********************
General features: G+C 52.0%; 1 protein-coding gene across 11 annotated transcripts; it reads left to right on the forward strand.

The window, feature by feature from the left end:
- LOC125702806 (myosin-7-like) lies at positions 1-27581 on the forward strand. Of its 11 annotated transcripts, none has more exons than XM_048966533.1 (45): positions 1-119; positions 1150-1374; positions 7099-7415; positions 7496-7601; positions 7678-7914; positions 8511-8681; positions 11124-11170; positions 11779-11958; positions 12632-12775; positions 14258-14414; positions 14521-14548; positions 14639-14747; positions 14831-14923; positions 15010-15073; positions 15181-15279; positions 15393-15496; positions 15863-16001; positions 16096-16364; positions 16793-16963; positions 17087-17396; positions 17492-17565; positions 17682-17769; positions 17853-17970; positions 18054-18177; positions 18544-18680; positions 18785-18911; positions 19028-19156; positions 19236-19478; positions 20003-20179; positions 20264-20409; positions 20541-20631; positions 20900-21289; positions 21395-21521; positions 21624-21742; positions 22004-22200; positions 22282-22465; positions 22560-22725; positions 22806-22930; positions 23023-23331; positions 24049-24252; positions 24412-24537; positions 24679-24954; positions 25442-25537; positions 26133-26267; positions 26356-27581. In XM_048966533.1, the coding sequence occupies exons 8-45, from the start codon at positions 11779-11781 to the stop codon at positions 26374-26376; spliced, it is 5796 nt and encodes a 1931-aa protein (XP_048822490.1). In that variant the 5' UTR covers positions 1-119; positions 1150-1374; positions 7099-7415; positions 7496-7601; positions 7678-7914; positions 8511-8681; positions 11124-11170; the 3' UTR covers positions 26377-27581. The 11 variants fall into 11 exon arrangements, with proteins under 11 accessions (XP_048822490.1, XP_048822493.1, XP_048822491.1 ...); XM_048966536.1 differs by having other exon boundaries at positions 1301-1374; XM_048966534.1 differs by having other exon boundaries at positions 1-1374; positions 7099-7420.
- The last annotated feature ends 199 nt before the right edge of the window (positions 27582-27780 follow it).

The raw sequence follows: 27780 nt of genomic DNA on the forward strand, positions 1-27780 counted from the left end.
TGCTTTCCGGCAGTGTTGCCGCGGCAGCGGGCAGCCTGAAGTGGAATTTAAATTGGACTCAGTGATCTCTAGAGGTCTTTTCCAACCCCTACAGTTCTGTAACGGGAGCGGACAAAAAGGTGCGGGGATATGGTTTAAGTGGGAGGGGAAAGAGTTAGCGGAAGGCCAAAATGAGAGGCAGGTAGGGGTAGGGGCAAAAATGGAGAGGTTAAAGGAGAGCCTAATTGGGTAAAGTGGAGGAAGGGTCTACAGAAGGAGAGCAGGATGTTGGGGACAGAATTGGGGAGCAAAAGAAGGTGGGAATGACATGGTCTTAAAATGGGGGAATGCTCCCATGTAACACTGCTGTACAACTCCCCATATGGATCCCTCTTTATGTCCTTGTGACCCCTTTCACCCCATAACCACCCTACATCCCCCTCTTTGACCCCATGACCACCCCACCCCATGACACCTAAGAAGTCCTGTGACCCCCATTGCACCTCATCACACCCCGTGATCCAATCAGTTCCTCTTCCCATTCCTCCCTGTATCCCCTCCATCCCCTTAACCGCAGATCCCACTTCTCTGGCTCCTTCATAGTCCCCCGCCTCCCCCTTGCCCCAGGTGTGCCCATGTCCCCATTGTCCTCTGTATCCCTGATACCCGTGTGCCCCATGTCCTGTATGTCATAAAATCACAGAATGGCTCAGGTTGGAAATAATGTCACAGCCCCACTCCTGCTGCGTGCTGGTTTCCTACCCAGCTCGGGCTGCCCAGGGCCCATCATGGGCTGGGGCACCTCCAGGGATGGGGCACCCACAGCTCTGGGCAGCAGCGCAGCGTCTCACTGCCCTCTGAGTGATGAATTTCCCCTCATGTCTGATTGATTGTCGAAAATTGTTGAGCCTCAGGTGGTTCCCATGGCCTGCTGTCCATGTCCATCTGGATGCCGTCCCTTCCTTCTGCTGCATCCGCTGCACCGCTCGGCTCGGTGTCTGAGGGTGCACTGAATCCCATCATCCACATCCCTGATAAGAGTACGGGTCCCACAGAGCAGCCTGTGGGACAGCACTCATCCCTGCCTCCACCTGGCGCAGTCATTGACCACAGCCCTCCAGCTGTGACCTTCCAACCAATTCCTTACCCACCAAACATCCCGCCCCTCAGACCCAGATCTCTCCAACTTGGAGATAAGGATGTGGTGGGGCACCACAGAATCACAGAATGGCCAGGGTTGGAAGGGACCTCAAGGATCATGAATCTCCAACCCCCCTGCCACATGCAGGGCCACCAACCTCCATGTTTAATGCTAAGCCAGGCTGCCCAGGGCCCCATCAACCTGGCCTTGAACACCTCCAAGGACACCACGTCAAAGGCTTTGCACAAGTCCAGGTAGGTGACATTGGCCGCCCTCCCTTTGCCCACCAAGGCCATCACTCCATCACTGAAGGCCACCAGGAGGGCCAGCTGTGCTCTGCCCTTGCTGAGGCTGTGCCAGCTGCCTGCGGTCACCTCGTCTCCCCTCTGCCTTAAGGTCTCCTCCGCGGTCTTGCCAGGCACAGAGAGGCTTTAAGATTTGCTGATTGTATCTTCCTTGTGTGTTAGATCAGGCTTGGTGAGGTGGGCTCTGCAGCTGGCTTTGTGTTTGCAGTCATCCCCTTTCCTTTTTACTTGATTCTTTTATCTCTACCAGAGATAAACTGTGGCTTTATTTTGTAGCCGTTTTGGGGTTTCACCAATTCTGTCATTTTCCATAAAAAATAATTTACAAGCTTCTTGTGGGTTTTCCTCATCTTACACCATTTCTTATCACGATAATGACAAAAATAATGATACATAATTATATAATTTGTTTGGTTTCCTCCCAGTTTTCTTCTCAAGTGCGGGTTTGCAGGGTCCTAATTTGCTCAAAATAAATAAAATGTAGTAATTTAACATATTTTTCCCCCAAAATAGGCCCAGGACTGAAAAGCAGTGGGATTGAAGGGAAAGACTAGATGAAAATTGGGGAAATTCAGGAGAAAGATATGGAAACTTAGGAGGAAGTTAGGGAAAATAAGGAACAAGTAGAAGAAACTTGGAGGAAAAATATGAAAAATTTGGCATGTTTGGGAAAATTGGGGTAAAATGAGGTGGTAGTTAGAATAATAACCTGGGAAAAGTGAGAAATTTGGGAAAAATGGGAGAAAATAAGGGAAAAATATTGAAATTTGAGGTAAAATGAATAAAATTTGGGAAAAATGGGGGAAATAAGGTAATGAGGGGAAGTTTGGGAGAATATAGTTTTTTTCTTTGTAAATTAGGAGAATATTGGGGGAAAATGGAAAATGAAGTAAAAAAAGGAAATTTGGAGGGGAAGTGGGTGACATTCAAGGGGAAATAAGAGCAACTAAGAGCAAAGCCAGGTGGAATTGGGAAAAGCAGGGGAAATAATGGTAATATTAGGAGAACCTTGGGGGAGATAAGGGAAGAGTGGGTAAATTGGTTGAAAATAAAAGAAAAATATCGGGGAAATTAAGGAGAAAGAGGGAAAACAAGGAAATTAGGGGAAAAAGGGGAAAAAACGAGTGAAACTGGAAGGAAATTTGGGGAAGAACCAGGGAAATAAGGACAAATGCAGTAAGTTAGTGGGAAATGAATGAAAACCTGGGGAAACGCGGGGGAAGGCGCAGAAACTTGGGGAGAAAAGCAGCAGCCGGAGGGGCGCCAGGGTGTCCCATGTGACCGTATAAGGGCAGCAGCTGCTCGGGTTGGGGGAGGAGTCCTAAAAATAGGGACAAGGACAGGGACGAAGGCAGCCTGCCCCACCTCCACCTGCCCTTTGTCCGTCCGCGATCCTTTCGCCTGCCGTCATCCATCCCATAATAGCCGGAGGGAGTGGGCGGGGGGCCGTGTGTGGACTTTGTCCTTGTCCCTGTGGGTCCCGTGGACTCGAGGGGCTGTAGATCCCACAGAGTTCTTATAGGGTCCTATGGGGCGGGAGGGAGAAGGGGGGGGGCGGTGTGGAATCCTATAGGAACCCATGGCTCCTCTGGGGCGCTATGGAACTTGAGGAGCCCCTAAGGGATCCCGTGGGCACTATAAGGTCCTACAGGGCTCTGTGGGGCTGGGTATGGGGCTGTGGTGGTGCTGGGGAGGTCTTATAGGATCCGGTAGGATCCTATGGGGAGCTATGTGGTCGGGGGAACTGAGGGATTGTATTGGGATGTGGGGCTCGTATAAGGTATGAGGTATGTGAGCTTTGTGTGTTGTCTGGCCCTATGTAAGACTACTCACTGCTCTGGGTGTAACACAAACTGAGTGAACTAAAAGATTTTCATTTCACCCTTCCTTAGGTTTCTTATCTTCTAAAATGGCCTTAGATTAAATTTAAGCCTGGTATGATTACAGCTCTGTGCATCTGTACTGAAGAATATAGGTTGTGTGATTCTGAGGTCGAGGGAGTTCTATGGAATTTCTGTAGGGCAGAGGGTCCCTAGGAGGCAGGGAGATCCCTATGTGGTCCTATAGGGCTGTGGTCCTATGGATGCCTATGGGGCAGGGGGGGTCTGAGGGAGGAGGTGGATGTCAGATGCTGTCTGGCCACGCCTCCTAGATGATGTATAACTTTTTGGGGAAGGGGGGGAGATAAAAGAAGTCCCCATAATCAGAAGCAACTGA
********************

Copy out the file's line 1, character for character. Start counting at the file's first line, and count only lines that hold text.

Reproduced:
General features: G+C 52.0%; 1 protein-coding gene across 11 annotated transcripts; it reads left to right on the forward strand.